Therefore, the results presented in this research showed that the ANN generated forecasts with a trend more closely related to the observed data (Fig 2). This behavior became more distinctive for the daily variables in scenarios 3, 4, 5, and 6, whose curves displayed a decreasing dispersion behavior as more data were inserted.

However, when exposed to the cumulative variables, the ANN proved to be sensitive, capturing the training data’s oscillations and consequently loading these variations into the forecasts. Oscillations were observed on the weekends due to habitual underreported cases on these days.

Evaluating forecast accuracy.

Due to the higher variability of data (Table 2), a loss of quality was observed in the prediction and trend measures compared to daily and cumulative variables. Regarding cumulative cases and deaths, scenario 5 stood out for presenting the best prediction and trend measures in the initial seven and fourteen days of forecasting.

Table 2. Prediction and trend measures used to validate the forecasts.

Only one scenario for daily registered cases and deaths could not be highlight. The scenario 4 showed the lowest RMSE of daily cases forecasts for seven and fourteen days, but in this same variable, scenario 5 presented a pbias closer to zero.

Scenario 4 also presented the lowest RMSE in the fourteen-day forecast of daily deaths, while scenario 3 achieved the same results in the seven-day forecast. Apart from that, the lowest pbias were observed in the scenario 6 to for seven- and fourteen-day forecasts. Similarly, none of the scenarios were completely accurate in the standard hospital beds and ICU beds forecasts.

However, just like the cumulative cases and deaths forecast, scenario 5 generated the most accurate standard hospital beds and ICU beds forecasts for seven and fourteen days. In the fourteen-day forecast for standard hospital beds, this scenario showed the lowest pbias, while scenario 4 obtained the highest RMSE. Finally, scenario 3 was the most accurate when forecasting ICU beds for seven days.

From these prediction and trend measures, it was possible to infer that there is no direct relationship between the quantity of data used for training of the ANNs and the forecast accuracy for seven and fourteen days. Excluding scenario 2, the ANN technique has shown itself capable of forecasting cumulative cases and deaths for seven days with an RMSE below 18.02%.

With ANN assistance, Moftakhar, Seif & Safe used 35-day old data to model the number of COVID-19 new daily cases in Iran [56]. They performed forecasts for six days with an underestimation bias and pbias equal to -53.5%, much higher than the pbias of scenario 3—the highest scenario obtained in this study. This may have been motivated by fewer days used for training or by the used ANN hyperparameters.

Eshragh et al. evaluated the quality of the forecasts by identifying two rupture points [57]. Therefore, they were able to determine the initial, intermediate, and final phases, and then evaluated the accuracy of forecasts using mean absolute percentage error.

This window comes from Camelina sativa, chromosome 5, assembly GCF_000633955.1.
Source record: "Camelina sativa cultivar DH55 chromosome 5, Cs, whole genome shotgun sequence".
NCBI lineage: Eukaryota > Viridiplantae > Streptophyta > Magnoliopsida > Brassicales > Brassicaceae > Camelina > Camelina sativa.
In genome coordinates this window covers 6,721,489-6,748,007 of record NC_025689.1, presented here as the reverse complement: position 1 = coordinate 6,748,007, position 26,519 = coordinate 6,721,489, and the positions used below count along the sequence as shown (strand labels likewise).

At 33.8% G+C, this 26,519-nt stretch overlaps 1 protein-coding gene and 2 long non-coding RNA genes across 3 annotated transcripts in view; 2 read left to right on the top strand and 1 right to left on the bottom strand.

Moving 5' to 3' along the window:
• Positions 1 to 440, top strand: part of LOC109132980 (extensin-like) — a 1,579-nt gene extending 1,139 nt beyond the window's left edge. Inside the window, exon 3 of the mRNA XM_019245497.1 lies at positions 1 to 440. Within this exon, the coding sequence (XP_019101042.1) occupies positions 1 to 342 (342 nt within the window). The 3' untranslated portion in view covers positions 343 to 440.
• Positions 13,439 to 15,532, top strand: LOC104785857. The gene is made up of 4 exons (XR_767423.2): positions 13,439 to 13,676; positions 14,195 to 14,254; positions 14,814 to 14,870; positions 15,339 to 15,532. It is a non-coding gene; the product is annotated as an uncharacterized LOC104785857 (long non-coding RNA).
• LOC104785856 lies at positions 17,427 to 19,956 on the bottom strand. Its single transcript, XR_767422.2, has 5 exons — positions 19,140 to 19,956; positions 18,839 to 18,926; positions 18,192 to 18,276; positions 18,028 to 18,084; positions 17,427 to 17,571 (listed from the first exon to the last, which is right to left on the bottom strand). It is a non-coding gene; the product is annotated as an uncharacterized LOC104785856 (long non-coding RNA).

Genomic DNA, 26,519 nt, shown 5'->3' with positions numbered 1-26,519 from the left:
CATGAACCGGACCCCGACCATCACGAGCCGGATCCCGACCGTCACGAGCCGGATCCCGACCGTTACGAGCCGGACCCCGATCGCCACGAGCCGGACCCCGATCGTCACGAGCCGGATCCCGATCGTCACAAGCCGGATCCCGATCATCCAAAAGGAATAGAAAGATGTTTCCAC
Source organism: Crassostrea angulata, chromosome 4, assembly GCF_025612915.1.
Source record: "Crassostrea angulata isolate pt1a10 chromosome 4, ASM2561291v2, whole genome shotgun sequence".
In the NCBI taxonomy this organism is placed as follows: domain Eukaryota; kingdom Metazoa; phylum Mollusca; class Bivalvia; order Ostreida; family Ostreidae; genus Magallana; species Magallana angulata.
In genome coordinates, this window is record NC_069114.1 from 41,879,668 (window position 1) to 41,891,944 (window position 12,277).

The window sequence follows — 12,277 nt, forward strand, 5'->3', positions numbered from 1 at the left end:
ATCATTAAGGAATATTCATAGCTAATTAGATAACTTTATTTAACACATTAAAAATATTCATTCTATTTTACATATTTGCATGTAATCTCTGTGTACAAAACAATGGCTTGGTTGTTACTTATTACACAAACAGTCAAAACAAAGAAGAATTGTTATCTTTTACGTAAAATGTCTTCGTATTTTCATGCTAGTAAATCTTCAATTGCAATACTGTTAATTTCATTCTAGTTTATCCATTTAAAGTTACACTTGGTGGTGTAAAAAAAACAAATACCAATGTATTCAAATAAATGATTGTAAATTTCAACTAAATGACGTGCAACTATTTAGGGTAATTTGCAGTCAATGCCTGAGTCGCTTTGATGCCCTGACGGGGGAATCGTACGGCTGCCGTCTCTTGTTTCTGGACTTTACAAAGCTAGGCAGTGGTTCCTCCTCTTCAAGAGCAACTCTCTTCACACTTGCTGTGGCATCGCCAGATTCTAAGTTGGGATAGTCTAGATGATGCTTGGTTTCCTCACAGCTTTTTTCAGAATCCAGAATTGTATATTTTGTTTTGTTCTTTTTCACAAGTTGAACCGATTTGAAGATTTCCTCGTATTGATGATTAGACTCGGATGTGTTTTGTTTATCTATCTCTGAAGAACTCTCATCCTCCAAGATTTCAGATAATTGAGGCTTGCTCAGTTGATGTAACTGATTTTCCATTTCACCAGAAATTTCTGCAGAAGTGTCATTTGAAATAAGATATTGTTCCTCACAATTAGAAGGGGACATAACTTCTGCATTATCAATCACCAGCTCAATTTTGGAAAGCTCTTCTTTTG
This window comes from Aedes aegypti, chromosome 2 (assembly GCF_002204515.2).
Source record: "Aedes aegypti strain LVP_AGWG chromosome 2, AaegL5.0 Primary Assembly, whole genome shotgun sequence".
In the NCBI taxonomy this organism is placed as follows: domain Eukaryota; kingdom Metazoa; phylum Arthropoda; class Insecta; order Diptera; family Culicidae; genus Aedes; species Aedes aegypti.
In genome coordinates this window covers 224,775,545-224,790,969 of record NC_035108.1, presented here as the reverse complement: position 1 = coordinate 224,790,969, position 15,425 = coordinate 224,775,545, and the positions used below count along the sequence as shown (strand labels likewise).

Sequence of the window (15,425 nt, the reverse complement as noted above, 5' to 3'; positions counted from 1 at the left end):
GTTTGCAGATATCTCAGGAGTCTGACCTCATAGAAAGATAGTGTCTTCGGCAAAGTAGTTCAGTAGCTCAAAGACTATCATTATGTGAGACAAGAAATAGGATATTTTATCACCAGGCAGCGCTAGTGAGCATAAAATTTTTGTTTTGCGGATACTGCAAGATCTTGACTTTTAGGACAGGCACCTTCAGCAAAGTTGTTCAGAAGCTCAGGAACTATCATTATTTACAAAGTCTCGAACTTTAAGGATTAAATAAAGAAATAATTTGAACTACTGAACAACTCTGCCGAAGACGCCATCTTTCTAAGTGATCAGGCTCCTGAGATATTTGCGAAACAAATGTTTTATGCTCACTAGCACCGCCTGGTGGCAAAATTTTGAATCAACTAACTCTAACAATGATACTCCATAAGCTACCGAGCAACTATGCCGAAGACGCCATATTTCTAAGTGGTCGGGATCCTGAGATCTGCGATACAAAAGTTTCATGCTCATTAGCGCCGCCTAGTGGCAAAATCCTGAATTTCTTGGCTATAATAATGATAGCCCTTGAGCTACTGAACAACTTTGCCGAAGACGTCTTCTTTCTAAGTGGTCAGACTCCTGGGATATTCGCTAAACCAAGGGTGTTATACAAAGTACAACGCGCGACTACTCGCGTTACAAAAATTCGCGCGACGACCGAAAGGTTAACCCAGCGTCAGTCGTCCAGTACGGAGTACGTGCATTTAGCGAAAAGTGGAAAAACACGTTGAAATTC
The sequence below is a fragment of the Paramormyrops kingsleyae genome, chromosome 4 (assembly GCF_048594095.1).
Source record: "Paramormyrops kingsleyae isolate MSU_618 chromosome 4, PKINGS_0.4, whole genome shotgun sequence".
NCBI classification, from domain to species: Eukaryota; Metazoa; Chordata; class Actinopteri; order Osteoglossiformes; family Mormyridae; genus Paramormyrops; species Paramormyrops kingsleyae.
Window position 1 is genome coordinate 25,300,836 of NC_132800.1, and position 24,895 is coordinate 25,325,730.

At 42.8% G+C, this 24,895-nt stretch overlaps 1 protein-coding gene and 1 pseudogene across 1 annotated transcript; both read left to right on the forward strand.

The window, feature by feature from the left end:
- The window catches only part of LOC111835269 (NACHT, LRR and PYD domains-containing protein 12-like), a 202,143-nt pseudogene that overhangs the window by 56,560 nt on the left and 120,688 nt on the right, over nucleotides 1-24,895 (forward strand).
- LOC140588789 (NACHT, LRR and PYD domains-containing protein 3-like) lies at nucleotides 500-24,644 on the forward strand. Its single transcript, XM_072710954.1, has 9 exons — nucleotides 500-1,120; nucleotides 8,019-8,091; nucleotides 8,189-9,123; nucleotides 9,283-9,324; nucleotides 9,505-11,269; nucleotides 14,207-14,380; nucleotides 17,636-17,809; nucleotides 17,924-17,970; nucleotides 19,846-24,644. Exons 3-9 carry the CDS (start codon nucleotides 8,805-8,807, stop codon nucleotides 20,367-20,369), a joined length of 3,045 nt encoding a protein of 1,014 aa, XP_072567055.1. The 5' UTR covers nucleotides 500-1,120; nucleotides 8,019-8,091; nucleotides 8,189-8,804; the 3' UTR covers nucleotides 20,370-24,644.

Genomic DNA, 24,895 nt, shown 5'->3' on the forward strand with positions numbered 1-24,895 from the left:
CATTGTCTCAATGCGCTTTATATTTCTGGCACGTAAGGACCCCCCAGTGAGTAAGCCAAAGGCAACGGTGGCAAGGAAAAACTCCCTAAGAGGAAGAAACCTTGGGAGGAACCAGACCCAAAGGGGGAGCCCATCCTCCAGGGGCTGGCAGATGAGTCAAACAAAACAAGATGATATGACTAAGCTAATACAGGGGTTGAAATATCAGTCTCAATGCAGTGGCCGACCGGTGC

There is a large discussion on assessing forecast quality through prediction and trend measures in the literature. For instance, Hyndman & Koehler compared prediction measures for univariate time series forecasts and found problems related to division by zero and prediction trends with high values [58].

However, for epidemic models, division by zero does not occur due to the curve growth feature and the lack of zero notifications on daily variables data. This study focused on short-term time horizons and generated low-value results for the measure values. For this reason, it is reasonable to say that the higher values indicated early deterioration when compared to other values in the same variable.

Forecast deterioration analysis

While evaluating the ANN training periods of the cumulative cases, a random pattern was identified in the percentage residuals (Fig 10). Except for scenario 2, where a tendency to underestimate percentage residuals and a rapid deterioration of forecasts was observed, the other scenarios projected without deteriorating beyond 11 days. Furthermore, as more data was added, it was noted that the forecast residuals were more stable within the 15% range.

Fig 10. Percentual residuals for cumulative cases of the 6 analyzed scenarios.

Consistent and stable predictions were observed when entering new ANN training data for cumulative deaths (Fig 11). On one hand, scenarios 1, 2, and 3 presented greater variability of residuals in the fit and therefore showed biased forecasts. On the other hand, scenarios 4, 5, and 6 confirmed the ANNs ability to perform forecasting within the range ±15% with accuracy for at least 13 days.

Fig 11. Percentual residuals for cumulative deaths of the 6 analyzed scenarios.

Well-fitted trainings were observed in all daily case scenarios corroborated by the occurrence of a random pattern for the last 28 days of ANN training (Fig 12). However, only in scenarios 4, 5, and 6 were forecasts obtained with more than 10 days without deterioration.

Fig 12. Percentual residuals for daily cases of the 6 analyzed scenarios.

The last 28 days of the training set for daily deaths showed percentual residuals with a random pattern and approximately constant variation (Fig 13). However, scenarios 1 and 2 presented fast deterioration of forecasts due to the early exponential growth.

Fig 13. Percentual residuals for daily deaths of the 6 analyzed scenarios.

Scenarios 3, 4, and 6 produced better forecasts, but unlike the others, scenario 3 was the only one that presented a strong underestimation tendency. At last, early deterioration was observed in scenario 5 due to the acceptance criteria. In general, a significant part of the subsequent data of this scenario remained within the acceptance range, with a slight trend of underestimation.